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Hur långt får vi gå? – En studie av hur de brottsbekämpande myndigheterna får använda sig av hemliga tvångsmedel och överskottsinformation för att utreda brott

Hörberg, Isabelle LU (2015) LAGM01 20152
Department of Law
Abstract (Swedish)
Organiserad brottslighet är ett svårutrett fenomen och ett fortsatt växande problem i både Sverige och resten av världen. För att på ett effektivt sätt kunna utreda och bekämpa allvarlig och grov organiserad brottslighet har de brottsbekämpande myndigheterna möjlighet att använda sig av hemliga tvångsmedel mot en enskild. Några exempel på hemliga tvångsmedel är hemlig avlyssning av elektronisk kommunikation (HAK) och hemlig rumsavlyssning (HRA). Vid beslut om och tillämpningen av hemliga tvångsmedel måste legalitets-, ändamåls-, behovs- och proportionalitetsprincipen alltid beaktas. Utöver de allmänna principerna måste även intresset av en effektiv brottsbekämpning ställas mot intresset av skyddet för den personliga integriteten. Denna... (More)
Organiserad brottslighet är ett svårutrett fenomen och ett fortsatt växande problem i både Sverige och resten av världen. För att på ett effektivt sätt kunna utreda och bekämpa allvarlig och grov organiserad brottslighet har de brottsbekämpande myndigheterna möjlighet att använda sig av hemliga tvångsmedel mot en enskild. Några exempel på hemliga tvångsmedel är hemlig avlyssning av elektronisk kommunikation (HAK) och hemlig rumsavlyssning (HRA). Vid beslut om och tillämpningen av hemliga tvångsmedel måste legalitets-, ändamåls-, behovs- och proportionalitetsprincipen alltid beaktas. Utöver de allmänna principerna måste även intresset av en effektiv brottsbekämpning ställas mot intresset av skyddet för den personliga integriteten. Denna intresseavvägning är grundproblematiken vid ett användande av hemliga tvångsmedel.

Denna uppsats syftar till att granska hur de brottsbekämpande myndigheterna får använda sig av hemliga tvångsmedel och överskottsinformation från hemliga tvångsmedel för att utreda allvarlig och grov organiserad brottslighet. Detta görs utifrån en teoretisk utgångspunkt med bakgrund i den kritik som framförts i den kriminalpolitiska debatten.

De brottsbekämpande myndigheternas möjligheter att använda sig av hemliga tvångsmedel och tillkommen överskottsinformation fastställs med gällande rätt. Gällande rätt problematiseras ur ett de lege-ferenda perspektiv och frågan hur rätten bör vara utformad analyseras utifrån de teoretiska utgångspunkterna integritet och effektivitet. Dessa begrepp används således som mätinstrument i framställningen för att komma fram till om regleringen avseende HAK och HRA samt överskottsinformation är tillfredställande eller bör ändras.

På senare tid har politiker och representanter för de brottsbekämpande myndigheterna framfört att brotten övergrepp i rättssak och mened är några av de brott som ofta kopplas till den grova organiserade brottsligheten men som inte kan utredas med hemliga tvångsmedel. Brottens gemensamma nämnare är att de har ett straffminimum som understiger två års fängelse och därmed inte kan utredas med t.ex. HAK. Jag anser att det bör finnas en möjlighet att utreda brotten övergrepp i rättssak och mened. Detta bör dock inte ske genom en sänkning av straffminimum för HAK. Att sänka straffminimum hade gått emot syftet med tvångsmedlet då det enbart ska användas till att utreda mindre antal brott. Ur ett effektivitetsperspektiv hade en sådan lösning öppnat upp för möjligheten att utreda fler mindre allvarliga brott men de allmänna principerna hade troligtvis satt stopp för en sådan användning. Ur ett integritetsperspektiv hade en sådan lösning varit alldeles för inskränkande. Min slutsats är att dagens straffminimum på två års fängelse är legitimt och att detta varken bör sänkas eller höjas. Ett annat sätt att angripa det föreliggande problemet är att ändra straffminium för de specifika brotten övergrepp i rättssak och mened.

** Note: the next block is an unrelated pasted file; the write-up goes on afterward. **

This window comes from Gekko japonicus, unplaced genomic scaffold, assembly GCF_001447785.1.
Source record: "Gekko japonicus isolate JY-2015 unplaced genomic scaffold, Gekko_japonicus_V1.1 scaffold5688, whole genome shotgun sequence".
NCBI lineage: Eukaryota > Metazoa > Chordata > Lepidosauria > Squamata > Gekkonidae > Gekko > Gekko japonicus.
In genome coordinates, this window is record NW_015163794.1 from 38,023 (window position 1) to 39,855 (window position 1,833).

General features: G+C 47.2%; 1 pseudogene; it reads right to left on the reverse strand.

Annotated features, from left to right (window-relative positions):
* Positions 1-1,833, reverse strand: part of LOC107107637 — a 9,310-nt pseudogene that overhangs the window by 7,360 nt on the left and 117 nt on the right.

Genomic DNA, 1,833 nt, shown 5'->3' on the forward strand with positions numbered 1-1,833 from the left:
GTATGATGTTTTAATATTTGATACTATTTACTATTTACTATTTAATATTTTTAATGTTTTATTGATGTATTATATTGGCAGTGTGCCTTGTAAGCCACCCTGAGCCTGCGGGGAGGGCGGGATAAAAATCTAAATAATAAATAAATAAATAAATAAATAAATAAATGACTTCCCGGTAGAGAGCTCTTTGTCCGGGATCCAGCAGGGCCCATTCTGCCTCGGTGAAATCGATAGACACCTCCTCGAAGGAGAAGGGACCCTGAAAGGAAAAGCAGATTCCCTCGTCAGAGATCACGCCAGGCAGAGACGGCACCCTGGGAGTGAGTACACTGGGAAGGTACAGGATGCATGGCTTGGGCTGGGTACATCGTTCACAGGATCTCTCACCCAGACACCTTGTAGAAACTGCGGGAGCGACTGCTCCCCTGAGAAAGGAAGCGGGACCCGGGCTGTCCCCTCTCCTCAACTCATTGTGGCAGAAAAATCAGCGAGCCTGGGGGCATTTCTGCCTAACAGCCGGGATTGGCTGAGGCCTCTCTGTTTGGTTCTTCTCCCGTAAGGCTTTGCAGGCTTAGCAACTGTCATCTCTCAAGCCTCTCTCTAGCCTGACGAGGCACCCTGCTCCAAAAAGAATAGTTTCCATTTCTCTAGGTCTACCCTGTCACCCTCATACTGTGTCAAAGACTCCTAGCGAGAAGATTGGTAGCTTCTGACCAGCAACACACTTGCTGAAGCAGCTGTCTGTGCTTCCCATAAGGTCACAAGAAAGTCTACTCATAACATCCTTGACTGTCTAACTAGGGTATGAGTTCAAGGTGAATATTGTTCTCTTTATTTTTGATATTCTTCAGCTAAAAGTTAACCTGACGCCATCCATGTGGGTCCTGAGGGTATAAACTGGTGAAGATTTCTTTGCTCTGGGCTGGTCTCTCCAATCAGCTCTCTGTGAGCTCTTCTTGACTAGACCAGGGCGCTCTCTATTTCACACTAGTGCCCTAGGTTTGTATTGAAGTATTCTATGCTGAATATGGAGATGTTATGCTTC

Polisens har enligt 9 § polislagen (PL) en lagstadgad skyldighet att rapportera brott som faller in under allmänt åtal. Genom bestämmelsen om överskottsinformation i 27 kap. 23 a § RB får polisen både en möjlighet att använda och en indirekt skyldighet att bortse från information om brott. Om polisen på grund av den föreliggande konflikten använder överskottsinformation i strid med gällande regler får den ändå användas som bevisning i domstol enligt den fria bevisföringens princip. Detta anförde HD i NJA 2003 s. 323. Min slutsats är därmed att det i rent bevishänseende inte spelar någon roll om polisen följer lagen avseende användandet av överskottsinformation eller inte. Dock bör ett sådant felaktigt agerande leda till konsekvenser för den enskilde polisen eller åklagaren.

I SOU 2012:44 lades det fram ett förslag om att det inte borde föreligga några skillnader mellan hur överskottsinformation får användas beroende av vilket hemligt tvångsmedel som har använts. Detta ställningstagande motsatte sig regeringen i prop. 2013/14:237 och hänvisade b.la. till tvångsmedlen olika natur och att HRA är betydligt mer integritetskränkande. De brottsbekämpande myndigheterna fick dock genom en ändring av straffminimum i 27 kap. 23 a § RB, utökade möjligheter att använda överskottsinformation från HRA. Regeringen ansåg att den dåvarande regleringen var oskälig eftersom att överskottsinformation inte fick användas till att utreda t.ex. grov misshandel, våldtäkt, människohandel och vapenbrott. Förslaget kritiserades av ett antal olika remissinstanser. Eftersom att det redan har gjorts en prövning angående integritetsintrånget vid tvångsmedelsbeslutet och det ansetts vara legitimt att använda, anser jag att den enskilde personen måste tåla mer vid beslut om överskottsinformation. Utifrån ett effektivitetsperspektiv är det positivt att kunna utreda flera allvarliga brott när HRA väl används eftersom att det är resurskrävande. Utifrån ett integritetsperspektiv är det dock, både för den misstänkte och tredje man, positivt med två skilda integritetsbedömningar och högre krav. Min slutsats är att den nya regleringen skapar en bättre balans mellan integritet och effektivitet. Med tanke på att den nya bestämmelsen tillkom 2015 anser jag att den nuvarande regleringen inte bör ändras. Dock bör frågan återigen väckas när bestämmelsen hunnit utvärderas. Det vore att föredra att i en sådan utredning återigen inspireras av de förslag som framlades av SOU 2012:44 och utöver detta även låta andra variabler inkluderas. (Less)
Abstract